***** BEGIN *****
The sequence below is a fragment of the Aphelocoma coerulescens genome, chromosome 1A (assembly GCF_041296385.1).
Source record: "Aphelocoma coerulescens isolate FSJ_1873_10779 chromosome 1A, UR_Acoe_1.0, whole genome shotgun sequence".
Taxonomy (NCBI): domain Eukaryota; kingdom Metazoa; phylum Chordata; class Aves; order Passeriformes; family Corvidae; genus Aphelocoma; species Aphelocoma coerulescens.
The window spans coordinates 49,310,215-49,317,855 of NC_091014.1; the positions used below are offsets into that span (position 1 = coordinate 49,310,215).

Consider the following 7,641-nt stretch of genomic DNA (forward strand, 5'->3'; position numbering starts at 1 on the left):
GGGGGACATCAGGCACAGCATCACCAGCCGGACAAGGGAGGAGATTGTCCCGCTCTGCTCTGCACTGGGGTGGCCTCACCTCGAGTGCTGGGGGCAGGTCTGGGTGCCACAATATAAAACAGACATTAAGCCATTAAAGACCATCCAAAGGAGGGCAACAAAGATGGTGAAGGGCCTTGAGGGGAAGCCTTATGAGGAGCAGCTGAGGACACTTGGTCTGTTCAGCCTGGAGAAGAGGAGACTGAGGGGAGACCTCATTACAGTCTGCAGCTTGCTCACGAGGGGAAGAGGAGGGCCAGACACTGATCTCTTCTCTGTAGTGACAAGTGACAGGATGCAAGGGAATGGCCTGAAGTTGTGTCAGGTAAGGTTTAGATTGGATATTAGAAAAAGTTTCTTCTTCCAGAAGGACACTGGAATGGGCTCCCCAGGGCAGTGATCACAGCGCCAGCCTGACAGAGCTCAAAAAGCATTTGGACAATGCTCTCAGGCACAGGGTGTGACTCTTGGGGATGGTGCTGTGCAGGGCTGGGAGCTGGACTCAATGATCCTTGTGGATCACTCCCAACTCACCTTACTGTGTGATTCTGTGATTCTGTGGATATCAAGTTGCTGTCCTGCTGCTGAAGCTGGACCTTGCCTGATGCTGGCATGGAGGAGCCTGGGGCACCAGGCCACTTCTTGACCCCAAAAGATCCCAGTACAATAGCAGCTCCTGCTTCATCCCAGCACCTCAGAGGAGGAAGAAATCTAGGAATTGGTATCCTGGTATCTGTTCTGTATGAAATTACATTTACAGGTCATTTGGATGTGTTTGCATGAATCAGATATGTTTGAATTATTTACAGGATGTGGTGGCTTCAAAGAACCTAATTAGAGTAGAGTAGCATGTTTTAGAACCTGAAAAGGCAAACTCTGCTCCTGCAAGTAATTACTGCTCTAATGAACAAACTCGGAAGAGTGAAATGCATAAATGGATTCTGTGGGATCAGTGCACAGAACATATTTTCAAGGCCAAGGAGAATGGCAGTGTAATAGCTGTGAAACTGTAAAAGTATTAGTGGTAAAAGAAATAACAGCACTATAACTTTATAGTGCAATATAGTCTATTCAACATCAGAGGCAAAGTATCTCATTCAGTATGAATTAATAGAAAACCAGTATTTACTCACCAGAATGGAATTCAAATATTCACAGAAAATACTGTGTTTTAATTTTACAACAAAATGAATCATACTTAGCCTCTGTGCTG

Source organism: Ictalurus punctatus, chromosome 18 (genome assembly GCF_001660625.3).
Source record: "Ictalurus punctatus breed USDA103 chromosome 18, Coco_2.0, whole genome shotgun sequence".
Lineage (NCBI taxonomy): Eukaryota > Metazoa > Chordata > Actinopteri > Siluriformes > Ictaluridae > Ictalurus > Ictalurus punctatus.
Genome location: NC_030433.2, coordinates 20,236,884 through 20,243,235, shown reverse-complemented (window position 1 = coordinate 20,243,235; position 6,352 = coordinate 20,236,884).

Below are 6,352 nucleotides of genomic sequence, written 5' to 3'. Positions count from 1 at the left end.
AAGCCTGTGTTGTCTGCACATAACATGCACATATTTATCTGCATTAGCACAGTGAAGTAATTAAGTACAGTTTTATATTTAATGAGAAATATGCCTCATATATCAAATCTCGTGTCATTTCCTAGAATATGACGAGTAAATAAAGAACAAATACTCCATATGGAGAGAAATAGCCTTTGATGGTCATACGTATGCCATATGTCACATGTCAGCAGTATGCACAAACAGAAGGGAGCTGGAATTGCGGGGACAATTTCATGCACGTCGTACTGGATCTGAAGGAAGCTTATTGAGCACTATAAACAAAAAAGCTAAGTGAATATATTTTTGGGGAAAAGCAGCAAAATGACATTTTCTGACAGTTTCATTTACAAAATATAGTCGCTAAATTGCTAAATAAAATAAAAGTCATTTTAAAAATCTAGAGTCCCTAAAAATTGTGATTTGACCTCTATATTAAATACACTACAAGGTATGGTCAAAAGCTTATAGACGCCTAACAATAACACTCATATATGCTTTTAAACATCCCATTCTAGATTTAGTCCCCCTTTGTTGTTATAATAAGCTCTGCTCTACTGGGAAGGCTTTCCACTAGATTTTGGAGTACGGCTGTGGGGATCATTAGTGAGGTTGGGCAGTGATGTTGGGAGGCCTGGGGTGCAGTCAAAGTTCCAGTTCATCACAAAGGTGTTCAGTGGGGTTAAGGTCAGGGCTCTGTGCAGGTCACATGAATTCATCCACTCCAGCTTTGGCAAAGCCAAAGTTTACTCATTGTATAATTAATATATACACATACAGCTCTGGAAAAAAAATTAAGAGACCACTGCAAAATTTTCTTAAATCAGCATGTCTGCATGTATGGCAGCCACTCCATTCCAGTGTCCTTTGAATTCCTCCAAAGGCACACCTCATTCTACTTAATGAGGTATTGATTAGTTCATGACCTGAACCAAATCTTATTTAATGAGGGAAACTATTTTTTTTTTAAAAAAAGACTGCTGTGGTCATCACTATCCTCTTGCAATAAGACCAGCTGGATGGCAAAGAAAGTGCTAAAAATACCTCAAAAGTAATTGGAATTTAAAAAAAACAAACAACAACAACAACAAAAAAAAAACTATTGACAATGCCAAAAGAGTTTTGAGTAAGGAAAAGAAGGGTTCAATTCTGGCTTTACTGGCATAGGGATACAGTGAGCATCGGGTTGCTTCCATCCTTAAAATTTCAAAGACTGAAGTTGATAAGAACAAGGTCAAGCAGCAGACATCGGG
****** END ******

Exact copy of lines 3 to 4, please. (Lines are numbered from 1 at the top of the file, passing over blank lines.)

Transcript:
Taxonomy (NCBI): domain Eukaryota; kingdom Metazoa; phylum Chordata; class Aves; order Passeriformes; family Corvidae; genus Aphelocoma; species Aphelocoma coerulescens.
The window spans coordinates 49,310,215-49,317,855 of NC_091014.1; the positions used below are offsets into that span (position 1 = coordinate 49,310,215).